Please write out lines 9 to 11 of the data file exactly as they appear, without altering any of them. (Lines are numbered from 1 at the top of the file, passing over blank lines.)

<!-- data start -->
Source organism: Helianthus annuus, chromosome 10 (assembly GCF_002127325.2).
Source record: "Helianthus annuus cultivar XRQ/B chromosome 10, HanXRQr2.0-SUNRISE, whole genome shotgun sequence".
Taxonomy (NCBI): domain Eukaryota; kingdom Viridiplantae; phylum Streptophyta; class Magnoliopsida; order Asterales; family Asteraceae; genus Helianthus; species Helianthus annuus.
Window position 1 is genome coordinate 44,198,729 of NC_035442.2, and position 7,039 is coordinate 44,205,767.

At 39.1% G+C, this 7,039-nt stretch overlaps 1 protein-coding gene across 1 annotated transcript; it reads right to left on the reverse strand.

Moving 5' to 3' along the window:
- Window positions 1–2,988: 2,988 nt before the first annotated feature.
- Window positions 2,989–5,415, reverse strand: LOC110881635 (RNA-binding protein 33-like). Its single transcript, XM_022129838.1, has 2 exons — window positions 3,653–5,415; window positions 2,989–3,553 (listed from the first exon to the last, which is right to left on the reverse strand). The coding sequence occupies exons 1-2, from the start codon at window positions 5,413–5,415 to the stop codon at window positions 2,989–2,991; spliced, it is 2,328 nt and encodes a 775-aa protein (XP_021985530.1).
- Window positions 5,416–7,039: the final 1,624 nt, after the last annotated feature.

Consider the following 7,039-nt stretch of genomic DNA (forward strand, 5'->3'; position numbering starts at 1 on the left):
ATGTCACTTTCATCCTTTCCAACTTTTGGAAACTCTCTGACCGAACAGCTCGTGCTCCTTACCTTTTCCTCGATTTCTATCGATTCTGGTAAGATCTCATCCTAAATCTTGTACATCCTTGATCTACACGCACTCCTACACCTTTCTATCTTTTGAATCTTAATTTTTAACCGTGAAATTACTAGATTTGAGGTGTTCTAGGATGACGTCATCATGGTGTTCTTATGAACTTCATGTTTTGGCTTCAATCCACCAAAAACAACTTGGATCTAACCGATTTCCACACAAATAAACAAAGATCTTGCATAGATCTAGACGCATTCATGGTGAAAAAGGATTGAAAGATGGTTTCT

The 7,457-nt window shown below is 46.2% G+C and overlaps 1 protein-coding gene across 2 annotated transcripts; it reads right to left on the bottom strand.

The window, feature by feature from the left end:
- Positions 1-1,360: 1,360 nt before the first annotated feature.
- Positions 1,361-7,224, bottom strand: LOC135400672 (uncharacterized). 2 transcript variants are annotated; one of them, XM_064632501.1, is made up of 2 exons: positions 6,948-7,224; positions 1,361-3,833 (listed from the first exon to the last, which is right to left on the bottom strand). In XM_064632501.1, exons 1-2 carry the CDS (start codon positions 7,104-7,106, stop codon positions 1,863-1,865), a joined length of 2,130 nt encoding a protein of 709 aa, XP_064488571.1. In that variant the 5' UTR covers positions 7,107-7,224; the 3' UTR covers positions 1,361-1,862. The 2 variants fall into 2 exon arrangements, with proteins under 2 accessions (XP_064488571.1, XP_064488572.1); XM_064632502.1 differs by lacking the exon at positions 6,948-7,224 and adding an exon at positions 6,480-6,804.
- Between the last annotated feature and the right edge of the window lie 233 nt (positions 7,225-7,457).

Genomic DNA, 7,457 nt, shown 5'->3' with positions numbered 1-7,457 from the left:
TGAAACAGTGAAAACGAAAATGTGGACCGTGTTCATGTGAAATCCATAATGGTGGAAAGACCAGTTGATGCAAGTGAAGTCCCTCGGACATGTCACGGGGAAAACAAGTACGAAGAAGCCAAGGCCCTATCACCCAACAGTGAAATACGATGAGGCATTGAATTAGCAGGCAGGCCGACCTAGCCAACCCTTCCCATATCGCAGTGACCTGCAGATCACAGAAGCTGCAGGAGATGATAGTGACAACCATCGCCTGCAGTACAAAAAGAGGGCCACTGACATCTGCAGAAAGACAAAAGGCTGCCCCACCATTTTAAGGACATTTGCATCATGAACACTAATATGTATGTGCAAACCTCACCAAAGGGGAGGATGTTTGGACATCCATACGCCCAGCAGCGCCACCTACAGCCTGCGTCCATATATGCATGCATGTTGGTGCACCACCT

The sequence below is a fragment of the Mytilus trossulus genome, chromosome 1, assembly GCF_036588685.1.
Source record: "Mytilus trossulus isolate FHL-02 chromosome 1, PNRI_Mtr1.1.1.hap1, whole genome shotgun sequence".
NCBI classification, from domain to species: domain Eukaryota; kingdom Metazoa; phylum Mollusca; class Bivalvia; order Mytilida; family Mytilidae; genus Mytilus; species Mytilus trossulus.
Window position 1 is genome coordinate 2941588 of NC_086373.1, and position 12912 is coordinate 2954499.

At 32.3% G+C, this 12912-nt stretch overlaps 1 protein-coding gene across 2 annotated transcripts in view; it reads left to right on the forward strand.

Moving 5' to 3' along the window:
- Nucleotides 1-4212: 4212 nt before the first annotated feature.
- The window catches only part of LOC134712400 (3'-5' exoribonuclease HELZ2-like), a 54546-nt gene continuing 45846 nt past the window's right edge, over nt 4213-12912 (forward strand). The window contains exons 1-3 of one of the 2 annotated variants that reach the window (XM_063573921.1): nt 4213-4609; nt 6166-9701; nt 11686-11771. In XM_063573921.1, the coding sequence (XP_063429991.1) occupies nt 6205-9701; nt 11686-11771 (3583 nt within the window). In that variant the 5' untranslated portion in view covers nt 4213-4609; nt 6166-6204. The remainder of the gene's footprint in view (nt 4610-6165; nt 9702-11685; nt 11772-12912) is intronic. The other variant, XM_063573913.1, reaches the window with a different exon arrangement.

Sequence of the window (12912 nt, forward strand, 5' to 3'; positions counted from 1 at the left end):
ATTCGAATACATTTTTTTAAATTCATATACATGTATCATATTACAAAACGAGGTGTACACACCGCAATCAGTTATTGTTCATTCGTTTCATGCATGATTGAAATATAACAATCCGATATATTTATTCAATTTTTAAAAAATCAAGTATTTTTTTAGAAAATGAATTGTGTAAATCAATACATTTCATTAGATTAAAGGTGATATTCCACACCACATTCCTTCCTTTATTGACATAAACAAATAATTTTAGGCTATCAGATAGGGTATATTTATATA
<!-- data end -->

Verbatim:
- Window positions 5,416–7,039: the final 1,624 nt, after the last annotated feature.

Consider the following 7,039-nt stretch of genomic DNA (forward strand, 5'->3'; position numbering starts at 1 on the left):
ATGTCACTTTCATCCTTTCCAACTTTTGGAAACTCTCTGACCGAACAGCTCGTGCTCCTTACCTTTTCCTCGATTTCTATCGATTCTGGTAAGATCTCATCCTAAATCTTGTACATCCTTGATCTACACGCACTCCTACACCTTTCTATCTTTTGAATCTTAATTTTTAACCGTGAAATTACTAGATTTGAGGTGTTCTAGGATGACGTCATCATGGTGTTCTTATGAACTTCATGTTTTGGCTTCAATCCACCAAAAACAACTTGGATCTAACCGATTTCCACACAAATAAACAAAGATCTTGCATAGATCTAGACGCATTCATGGTGAAAAAGGATTGAAAGATGGTTTCT